“I’ll put it this way: people tell us what they’re going to do and they do it,” Walsh said. “After that, there’s no excuse to be surprised.”
While Trump spends his last days working, some of his followers, who were not advised via Twitter, are unsure of where to focus their energy, experts said. Some of the planned activities in Washington and in the state capital have been canceled, in part by fears that the incident was held by federal agencies as a “false flag” operation to trap Trump’s followers.
The organizer of the “Million Militia March” appears to have abandoned the day of his inauguration in Washington, warning followers on his personal website to “stay away from DC and all the capital cities in the state… it’s a trap.”
Social media platforms and web hosting services have removed the accounts and chat apps used by Trump supporters to coordinate the Jan. 6 attack, but that has prompted law enforcement officials to investigate who might have planned. More difficult to use violence
It is a measure of Trump’s influence that extremist groups express their displeasure that they are left with without clear guidance from any central figure on what to do and when and where to gather. But they are adjusting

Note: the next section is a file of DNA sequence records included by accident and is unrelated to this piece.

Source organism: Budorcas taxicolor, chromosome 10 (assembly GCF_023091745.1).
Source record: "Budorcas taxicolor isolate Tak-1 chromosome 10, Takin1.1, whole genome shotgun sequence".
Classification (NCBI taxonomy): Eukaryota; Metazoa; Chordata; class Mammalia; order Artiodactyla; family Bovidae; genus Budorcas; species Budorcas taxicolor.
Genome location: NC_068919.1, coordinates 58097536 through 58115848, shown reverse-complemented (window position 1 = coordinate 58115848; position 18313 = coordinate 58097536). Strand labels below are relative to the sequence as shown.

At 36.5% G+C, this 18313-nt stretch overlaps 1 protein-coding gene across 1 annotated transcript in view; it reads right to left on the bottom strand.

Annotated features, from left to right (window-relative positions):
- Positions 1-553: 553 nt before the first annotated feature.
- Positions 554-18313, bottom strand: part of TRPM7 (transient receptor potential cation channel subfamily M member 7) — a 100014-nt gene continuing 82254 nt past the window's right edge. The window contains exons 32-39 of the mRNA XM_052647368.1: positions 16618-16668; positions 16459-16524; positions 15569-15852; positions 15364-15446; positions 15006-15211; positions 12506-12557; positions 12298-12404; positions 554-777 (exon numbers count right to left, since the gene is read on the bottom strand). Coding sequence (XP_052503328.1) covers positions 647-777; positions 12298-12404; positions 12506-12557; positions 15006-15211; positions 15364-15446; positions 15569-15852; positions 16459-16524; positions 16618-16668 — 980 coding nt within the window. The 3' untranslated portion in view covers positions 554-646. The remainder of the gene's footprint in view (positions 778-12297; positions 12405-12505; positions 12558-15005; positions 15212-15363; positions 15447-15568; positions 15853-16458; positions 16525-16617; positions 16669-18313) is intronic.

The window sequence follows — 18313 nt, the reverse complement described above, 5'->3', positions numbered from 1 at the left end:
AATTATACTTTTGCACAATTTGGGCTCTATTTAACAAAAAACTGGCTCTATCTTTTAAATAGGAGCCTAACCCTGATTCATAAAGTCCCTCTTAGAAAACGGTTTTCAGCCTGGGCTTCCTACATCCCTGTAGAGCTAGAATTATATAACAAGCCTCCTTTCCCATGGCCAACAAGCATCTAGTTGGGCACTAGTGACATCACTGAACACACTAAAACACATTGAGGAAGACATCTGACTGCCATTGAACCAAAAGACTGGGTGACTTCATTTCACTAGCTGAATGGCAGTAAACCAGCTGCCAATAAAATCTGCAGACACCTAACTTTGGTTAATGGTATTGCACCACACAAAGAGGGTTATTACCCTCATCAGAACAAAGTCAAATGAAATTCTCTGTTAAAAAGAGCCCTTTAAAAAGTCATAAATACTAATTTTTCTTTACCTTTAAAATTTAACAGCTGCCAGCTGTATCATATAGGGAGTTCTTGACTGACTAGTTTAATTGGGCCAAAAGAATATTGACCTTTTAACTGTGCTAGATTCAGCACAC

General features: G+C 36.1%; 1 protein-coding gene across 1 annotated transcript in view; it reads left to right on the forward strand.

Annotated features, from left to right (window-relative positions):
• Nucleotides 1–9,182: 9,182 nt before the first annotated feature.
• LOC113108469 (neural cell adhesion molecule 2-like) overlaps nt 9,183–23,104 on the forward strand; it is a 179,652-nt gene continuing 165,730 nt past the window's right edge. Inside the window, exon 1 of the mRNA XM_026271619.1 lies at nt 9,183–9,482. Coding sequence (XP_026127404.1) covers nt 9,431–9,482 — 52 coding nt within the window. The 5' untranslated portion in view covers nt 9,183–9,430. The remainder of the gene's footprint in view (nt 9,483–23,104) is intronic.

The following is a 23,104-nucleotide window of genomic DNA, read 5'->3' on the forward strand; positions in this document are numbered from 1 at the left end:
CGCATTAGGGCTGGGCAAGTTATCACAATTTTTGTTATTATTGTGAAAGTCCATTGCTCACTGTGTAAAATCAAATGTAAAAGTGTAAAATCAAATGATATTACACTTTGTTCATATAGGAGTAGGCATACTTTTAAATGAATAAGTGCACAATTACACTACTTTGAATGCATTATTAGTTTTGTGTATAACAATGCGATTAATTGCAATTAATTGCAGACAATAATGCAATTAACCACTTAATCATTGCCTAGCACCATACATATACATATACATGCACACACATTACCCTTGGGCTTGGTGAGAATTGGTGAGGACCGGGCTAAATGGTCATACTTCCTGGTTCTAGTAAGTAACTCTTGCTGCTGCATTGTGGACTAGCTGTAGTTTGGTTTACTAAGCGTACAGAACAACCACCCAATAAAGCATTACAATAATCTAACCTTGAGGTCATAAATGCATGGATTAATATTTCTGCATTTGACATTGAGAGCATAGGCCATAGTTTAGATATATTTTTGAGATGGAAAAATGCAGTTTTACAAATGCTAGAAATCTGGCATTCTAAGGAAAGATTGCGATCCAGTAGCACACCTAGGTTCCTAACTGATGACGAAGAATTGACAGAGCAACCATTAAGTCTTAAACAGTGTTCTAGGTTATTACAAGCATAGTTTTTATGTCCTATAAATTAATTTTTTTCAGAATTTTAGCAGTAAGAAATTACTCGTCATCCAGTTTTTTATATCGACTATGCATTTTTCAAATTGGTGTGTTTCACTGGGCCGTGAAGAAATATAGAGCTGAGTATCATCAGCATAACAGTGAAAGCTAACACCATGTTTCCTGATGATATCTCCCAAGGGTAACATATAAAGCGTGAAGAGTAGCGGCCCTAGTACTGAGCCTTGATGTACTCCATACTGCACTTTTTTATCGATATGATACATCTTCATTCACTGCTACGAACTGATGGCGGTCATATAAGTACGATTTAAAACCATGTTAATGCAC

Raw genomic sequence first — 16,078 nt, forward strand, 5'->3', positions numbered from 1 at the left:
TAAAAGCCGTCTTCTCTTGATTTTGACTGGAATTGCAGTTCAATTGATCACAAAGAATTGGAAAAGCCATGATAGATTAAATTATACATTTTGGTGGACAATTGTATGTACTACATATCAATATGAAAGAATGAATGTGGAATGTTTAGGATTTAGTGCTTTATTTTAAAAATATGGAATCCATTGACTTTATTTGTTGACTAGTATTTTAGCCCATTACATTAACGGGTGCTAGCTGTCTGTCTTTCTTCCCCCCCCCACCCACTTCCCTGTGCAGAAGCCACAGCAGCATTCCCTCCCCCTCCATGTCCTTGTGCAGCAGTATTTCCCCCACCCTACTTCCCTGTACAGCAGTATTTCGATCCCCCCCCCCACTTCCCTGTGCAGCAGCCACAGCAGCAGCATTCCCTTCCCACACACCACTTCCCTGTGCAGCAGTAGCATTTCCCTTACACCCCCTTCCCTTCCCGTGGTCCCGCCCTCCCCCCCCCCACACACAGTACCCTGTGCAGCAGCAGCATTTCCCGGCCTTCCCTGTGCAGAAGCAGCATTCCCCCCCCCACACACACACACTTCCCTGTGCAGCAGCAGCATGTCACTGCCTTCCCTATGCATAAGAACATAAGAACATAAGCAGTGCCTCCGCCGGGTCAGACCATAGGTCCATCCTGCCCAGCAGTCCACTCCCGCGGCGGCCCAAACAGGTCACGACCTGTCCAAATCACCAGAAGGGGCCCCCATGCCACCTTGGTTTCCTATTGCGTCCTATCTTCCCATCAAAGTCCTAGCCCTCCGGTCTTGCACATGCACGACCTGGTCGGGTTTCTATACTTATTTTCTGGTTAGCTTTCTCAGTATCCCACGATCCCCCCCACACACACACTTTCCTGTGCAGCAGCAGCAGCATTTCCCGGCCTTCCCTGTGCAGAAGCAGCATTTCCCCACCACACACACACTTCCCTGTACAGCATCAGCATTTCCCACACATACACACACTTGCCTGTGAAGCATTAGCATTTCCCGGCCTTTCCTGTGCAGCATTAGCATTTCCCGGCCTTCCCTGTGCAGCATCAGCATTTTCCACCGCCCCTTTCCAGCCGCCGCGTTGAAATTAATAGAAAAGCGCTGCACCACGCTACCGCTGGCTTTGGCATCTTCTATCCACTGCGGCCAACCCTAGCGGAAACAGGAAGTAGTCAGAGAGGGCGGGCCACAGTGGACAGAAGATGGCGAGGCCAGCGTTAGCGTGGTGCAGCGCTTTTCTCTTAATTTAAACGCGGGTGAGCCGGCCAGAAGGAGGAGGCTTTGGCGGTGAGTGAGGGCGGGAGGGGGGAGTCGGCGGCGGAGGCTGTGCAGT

“What they are seeing now is a breakdown of the displeasure of some followers because they don’t even have Trump advise,” said a congressional aide, speaking on terms of anonymity to discuss. About government sensitive intelligence, including a warning It is included in the Joint Intelligence Statement issued by the FBI and the Department of Homeland Security that there is “high level of uncertainty” about the timing and location of the potential attack, despite the volumes of discussion by extremists online. Will increase greatly
The anti-defamation group said it has been following calls for armed protests across the country since Sunday.
Experts say the far-right extremists have urged their followers to rob and burn buildings and engage in physical violence against those they deem to aid Biden in illegally taking over the presidency.
In TheDonald.win This is a forum that has attracted Trump’s most ardent and threatening supporters in the Jan. 6 attack, users seem to admit that law enforcement officials might be crushing any protests in the near future. Forum participants discuss when the next opportunity for an armed protest might arise.
“We won’t be sitting in hand in four years. But we can pick and choose our fight that goes forward. ”Read one statement allegedly written by Enrique Tarrio, the far-right president of the Proud Boys, and sent to members of Group Telegram Channel, an encrypted messaging app.